ANALYSIS: Firms put emphasis on ROI amid competitive climate

With companies scrutinizing every penny, PR departments and firms are now implementing increasingly sophisticated metrics programs to prove value.

With companies scrutinizing every penny, PR departments and firms are now implementing increasingly sophisticated metrics programs to prove value.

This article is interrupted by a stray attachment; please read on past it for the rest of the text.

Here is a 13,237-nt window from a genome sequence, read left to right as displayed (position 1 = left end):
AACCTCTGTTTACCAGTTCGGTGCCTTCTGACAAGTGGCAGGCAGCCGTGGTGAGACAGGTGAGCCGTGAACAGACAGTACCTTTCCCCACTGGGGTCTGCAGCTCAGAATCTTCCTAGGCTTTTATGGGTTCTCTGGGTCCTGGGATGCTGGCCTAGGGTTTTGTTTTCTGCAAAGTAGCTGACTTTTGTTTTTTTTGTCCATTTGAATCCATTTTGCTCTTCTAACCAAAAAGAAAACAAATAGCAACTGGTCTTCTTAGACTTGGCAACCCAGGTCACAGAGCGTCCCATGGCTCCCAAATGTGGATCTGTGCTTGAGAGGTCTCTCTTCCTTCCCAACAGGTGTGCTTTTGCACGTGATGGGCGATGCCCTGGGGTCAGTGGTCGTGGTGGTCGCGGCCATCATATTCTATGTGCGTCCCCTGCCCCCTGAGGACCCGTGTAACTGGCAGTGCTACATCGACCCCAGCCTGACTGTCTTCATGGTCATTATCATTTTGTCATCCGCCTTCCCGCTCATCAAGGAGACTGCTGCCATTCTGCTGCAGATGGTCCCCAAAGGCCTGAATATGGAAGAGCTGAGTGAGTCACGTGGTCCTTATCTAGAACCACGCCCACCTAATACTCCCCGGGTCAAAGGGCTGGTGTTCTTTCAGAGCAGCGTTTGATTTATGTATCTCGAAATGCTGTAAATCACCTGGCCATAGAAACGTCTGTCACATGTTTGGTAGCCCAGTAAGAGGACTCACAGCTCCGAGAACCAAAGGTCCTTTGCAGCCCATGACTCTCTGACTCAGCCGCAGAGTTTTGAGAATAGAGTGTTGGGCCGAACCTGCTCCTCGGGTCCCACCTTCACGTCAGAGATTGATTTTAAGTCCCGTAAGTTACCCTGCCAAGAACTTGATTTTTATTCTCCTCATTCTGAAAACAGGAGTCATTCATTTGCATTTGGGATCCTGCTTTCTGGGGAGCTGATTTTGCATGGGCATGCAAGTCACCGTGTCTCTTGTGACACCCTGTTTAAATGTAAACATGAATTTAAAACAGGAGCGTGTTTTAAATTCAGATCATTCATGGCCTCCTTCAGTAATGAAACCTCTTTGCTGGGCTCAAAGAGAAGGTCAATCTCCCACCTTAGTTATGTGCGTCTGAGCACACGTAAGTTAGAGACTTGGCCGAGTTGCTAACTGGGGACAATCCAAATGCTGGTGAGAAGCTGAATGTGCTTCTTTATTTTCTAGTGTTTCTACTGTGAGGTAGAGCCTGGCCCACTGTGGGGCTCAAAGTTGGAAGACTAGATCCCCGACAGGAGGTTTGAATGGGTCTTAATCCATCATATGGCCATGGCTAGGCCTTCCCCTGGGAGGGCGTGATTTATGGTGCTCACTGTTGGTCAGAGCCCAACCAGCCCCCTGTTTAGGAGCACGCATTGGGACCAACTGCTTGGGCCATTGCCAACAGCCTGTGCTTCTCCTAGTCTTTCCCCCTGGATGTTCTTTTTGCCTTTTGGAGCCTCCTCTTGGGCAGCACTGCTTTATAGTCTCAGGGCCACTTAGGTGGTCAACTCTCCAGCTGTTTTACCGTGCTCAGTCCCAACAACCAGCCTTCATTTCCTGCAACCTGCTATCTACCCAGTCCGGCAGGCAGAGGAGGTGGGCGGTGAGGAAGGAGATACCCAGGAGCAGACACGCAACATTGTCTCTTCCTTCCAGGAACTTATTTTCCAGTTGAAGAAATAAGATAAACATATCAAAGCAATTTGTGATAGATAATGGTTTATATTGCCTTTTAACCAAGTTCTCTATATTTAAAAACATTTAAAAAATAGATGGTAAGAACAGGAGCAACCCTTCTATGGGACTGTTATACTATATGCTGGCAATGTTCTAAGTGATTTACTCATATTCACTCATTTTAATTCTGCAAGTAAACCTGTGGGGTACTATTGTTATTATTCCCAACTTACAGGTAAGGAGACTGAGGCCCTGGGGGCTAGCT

The concept of ROI is like a gold standard when it comes to measuring how each of an organization's parts contribute to the growth of the whole. It's a basic logic for business decisions, a determination of what you'll get for the money you spend. For a long time, proving ROI was out of reach for PR and corporate communications, so much so that it's tempting to call it a holy grail of measurement. But that would imply that people were actually looking for it. Instead, many PR pros defended their inability or unwillingness to quantify in common business terms the effects of their work, describing it as a creative endeavor that doesn't lend itself to these kinds of measurements. That has changed in recent years. The news that a major PR effort by the Aluminum Association (AA) will have its strategy shaped in part by management consultancy McKinsey & Co. (PRWeek, September 29) is evidence of this. It comes as a bellwether in an environment marked by more and more RFPs with measurement components and, consequently, more and more PR outfits try to find ways to validate what they do. "PR departments within organizations are being asked to demonstrate some kind of return on investment," says Mark Weiner, CEO of Delahaye Medialink, "so it's natural that the same mandate would extend to the agencies they choose." Bringing McKinsey into a communications strategy in such a public fashion seems like a dramatic move. It's at the very least unusual. Management consultancies of this ilk have typically refrained from getting involved in PR, limiting their work in communications to a part of the management restructuring they are famous for. A 1999 PRWeek survey of consultancies like McKinsey and PriceWaterhouseCoopers didn't reflect a move into PR, despite contemporary industry fears sparked by a few of these firms' interest in the reputation-management space. Four years later, there's no reason to think this has changed. What is different is what's demanded of PR programs. The evolution of PR metrics The clip book, that old symbol of PR measurement, has been replaced by more sophisticated evaluations of the quantity and quality of media placements, which, in more ambitious PR operations, have been linked to bottom-line results that resonate outside the corporate communications silo to those doling out the money. Corporations and agencies have built their own research functions, and companies like Delahaye and its competitors offer research-based strategy guidance in addition to back-end measurement. But even Weiner concedes that McKinsey brings something to the table his firm and others don't. "Even though Delahaye can work in a strategic fashion and use a research foundation to provide this concentration, a McKinsey can better represent what a CEO or what the C-suite is thinking," he says. "They would certainly better represent the direction they're taking their client company into than a third party could." Larry Walsh, partner at communications consultancy Osgood O'Donnell & Walsh, puts this in starker terms that serve to underscore some perceived limitations of PR firms. "What [the AA] is looking for is a business outcome, which is not something that PR firms measure," Walsh says. "I think PR firms should do a lot more measurement, but it's very difficult to impute a ROI against a PR program. Advertising agencies don't do it and they've got a lot of measurement." These days this may be more perception than fact, and one that a lot of agencies and in-house communications shops are trying to change. Ketchum, for one, operates what it calls its ROI Lab, which measures clients' profits from spending on PR by using four tools of varying degrees of complexity. The lab is so-named to demonstrate the experimental and evolutionary nature of this kind of analysis. Its creation was driven by client demand. "There's a lot of talk about ROI, but we don't see a lot of people doing it," says David Rockland, SVP and global director of research for Ketchum. "As we've shown these tools to clients, there seems to be good receptivity that this stuff would work." This lab came out of industry and even academic inaction on the ROI front. "PR does not have a track record of doing ROI programs," Rockland says. "Even in the academic literature, everyone was talking about the need to measure, but nobody was doing it - until recently." This change in climate comes not just from an economic reality where every dollar spent must be justified, but also from organizations' willingness to free up data and the development of technology to evaluate it. Collaboration is the key To Weiner, the issue of measurement now comes down more to a matter of effort and a spirit of cooperation than ability. "It's getting different people within an organization to collaborate," he says. "It's an issue of willingness." So far Ketchum has enjoyed at least one big return on its ROI Lab. The agency won a "very large piece of business" because of the impression the lab made on a marketing executive during a pitch, according to Rockland, who declined to give specifics of the account. "This was the first time we used ROI Lab as an integral part of what we're pitching," he says. "I believe it made a difference in part because the people we're dealing with are very quantitative. They're taking a very large risk with a CSR program and want to have some sense of what they're going to get on the back end." Another agency, GCI Group, has a similar focus, making it a measurement goal, but not giving up on measurement if ROI can't be determined, which is sometimes the case. The agency is also emphasizing up-front strategic thinking along business as well as communication lines as a way to establish goals for measurement before a program is even underway. "Measuring ROI represents the best possible scenario because it gains us a direct understanding of the value based on the money spent," says Debjani Deb, director of strategic planning for GCI Group. "Having said that, not every project lends itself to getting to a final ROI." These kinds of projects can include situations where PR isn't the only influence on business outcomes because, for instance, of the presence of other marketing efforts. This makes isolating the effects of PR nearly impossible. In these cases, Deb recommends finding, with the client's input, "incremental goals PR itself might achieve, which might not be ROI, but somewhere between ROI and not measuring anything." This might show the value of a marketing mix by demonstrating how the overall effort affects sales, even though it won't tease out PR. For clients, this is often good enough. "Clients appreciate if you start the conversation on quantification because it's something they think about and need to justify to their higher-ups," Deb says. "Clients recognize how difficult it can be to get to ROI in certain circumstances." It becomes quite clear very quickly in talking with Deb and others that measuring something - a baseline commitment to evaluating PR efforts - is now vital. Measurement is an issue that is broached very early on, in RFPs and in pitches, and can be a selling point for an agency. "There are a lot of people out there who say that PR does not lend itself to a business review or a business climate, and we disagree fundamentally," Rockland says. "We feel PR is a real part of a business and it must be measured like it's part of a business. It's not all about fluff." He adds, "There will always be a place for doing fun, exciting events with pretty people doing pretty things in some funny way to get you on the Today show, but I think as the economy has worsened and as PR has evolved as a field it has become more sophisticated by necessity."